Sellers to Canada's Emergency Response Sector Identify Needs, Challenges
April 18, 2006

Ottawa, Ontario - April 18, 2006: Canadian vendors to the First Responder community - the nation's Police, Fire, and Paramedic personnel - identify the need for greater access to First Responders as a critical gap that could be bridged by the Canadian Police Research Centre (CPRC).

The report, titled Canadian Police Research Centre Research Priorities and Related Services for Canadian Industry: A Needs Analysis of Canada's First Responder Vendor Community is based upon an online needs assessment conducted in collaboration with the Canadian Advanced Technology Alliance (CATAAlliance) earlier this year. Along with identifying key research priorities and advocacy needs, the assessment also resulted in the first demographic profile of this community of vendors, upon which very little was previously known.

"This was the first study of its kind among those vendors who serve the First Responder community," says report author and CATAAlliance VP Research, Kevin Wennekes. "There is no industry association or government database to readily identify these companies so the first challenge was to effectively locate and invite the appropriate respondents. In the end, 69 companies serving First Responder organizations completed the assessment and we believe this provides an accurate reflection of the needs and priorities of the vendor community at large."

The study reveals that a primary need of the vendor community is for greater access to key fire, police and military personnel in the development and field testing of their products or services. Further, the majority of respondents also identified a desire to work with the CPRC as it sets out to define technical standards for the equipment and services they, the vendors, provide. Finally, another key finding was the need for a greater awareness of the CPRC itself, which scored relatively low in recognition levels by the vendors overall.

"The assessment has provided us with some clear directions and priorities to act on," says Steve Palmer, CPRC's Executive Director. "It is encouraging to see significant levels of interest among the vendor community in working collaboratively with first responders in the development and testing of their products, and this is certainly an area where the CPRC can act as a strong facilitator and partnership builder. We also welcome the news that there appears to be a strong interest among vendors in helping us to establish product and service Standards. Again, the CPRC is well positioned to bring the users and providers together to develop Standards that will be seen as valid, a true indicator of superior quality, and recognized as such by both groups. "The low awareness levels around the CPRC and our mandate was certainly another key finding for us," continues Mr. Palmer. "With over half of the respondents being not at all familiar with our work, we clearly see the need for increased levels of promotion and advocacy regarding the services our new Centre can potentially provide the vendor community. We will certainly be following-up on the heightened interest in the CPRC that this study has generated and contacting those many companies who identified their interest in working with us."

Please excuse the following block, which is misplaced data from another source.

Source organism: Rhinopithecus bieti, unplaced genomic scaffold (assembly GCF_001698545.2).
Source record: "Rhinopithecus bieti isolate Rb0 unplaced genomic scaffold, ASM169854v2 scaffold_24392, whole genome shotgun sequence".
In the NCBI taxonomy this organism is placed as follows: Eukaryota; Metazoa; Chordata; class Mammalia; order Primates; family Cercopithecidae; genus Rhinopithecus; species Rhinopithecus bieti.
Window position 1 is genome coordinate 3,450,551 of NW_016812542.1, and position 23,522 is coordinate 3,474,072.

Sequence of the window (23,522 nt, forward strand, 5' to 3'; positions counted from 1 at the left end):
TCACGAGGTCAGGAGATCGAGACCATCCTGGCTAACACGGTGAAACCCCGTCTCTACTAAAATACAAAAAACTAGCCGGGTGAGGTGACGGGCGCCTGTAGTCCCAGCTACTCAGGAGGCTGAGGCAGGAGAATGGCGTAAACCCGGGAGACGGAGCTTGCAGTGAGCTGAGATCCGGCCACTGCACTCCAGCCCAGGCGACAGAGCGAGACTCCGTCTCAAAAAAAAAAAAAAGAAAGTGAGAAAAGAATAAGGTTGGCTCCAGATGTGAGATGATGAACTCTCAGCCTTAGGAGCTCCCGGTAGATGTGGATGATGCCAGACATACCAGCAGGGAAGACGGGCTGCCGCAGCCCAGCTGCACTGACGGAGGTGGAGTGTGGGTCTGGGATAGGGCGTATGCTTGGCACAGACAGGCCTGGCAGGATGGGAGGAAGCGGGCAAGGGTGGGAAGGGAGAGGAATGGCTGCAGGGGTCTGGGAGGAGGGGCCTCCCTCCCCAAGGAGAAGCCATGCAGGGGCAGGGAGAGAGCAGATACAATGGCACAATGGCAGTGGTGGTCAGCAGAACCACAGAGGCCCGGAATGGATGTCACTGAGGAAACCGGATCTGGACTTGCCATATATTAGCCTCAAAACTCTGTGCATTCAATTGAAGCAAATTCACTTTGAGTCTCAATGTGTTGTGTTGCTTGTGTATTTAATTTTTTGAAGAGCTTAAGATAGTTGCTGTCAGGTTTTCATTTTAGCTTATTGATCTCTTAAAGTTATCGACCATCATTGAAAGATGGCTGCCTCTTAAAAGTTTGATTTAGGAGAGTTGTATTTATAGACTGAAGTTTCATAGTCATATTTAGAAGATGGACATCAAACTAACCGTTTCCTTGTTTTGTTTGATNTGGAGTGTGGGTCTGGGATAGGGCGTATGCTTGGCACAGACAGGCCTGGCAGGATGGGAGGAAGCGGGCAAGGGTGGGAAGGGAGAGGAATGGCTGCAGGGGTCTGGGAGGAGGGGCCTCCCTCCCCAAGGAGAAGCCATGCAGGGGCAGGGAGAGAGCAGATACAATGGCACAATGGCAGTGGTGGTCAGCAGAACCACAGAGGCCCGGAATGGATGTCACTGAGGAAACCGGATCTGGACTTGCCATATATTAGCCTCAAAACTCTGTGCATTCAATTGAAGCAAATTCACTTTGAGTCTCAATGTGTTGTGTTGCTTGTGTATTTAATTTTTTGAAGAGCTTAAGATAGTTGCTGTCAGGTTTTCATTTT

ACTION ITEM:
The 48-page PDF "First Responder" report provides a comprehensive overview of the results using detailed charts and graphs and is available free to CATAAlliance members and media organizations. For Non-members, please contact Cathi Malette at cmalette@cata.ca.

Note also that you can now access more than thirty key advanced security documents from our Aviation Security Conference, including case studies on research and innovation, new security technologies, human factors and intelligence and the role they play in securing the aviation environment and national security generally. Key contact lists are also included in the Repository. Please verify your CATA membership status and then contact cmalette@cata.ca for your password access.

About the Canadian Police Research Centre (CPRC)

The Canadian Police Research Centre (CPRC) is a partnership among the National Research Council Canada, Canadian Association of Chiefs of Police, The Canadian Professional Police Association and the Royal Canadian Mounted Police. It is staffed by personnel from the RCMP and the National Research Council (NRC), and is governed by an independent advisory board made up of representatives from the police community, the private sector and other first responders from across Canada.

The CPRC serves as a single, national focal point for technology research and development efforts in support of Canada's first responders By promoting innovation and cooperation between first responders, governments, industry, universities, and other research organizations, the CPRC strives to ensure that the best possible resources are made available to police and related organizations in a cost-efficient and timely manner.

You can receive the latest information on CPRC, its research projects, technology partners and business opportunities by registering for "CPRC update".(http://www.cprc.org/)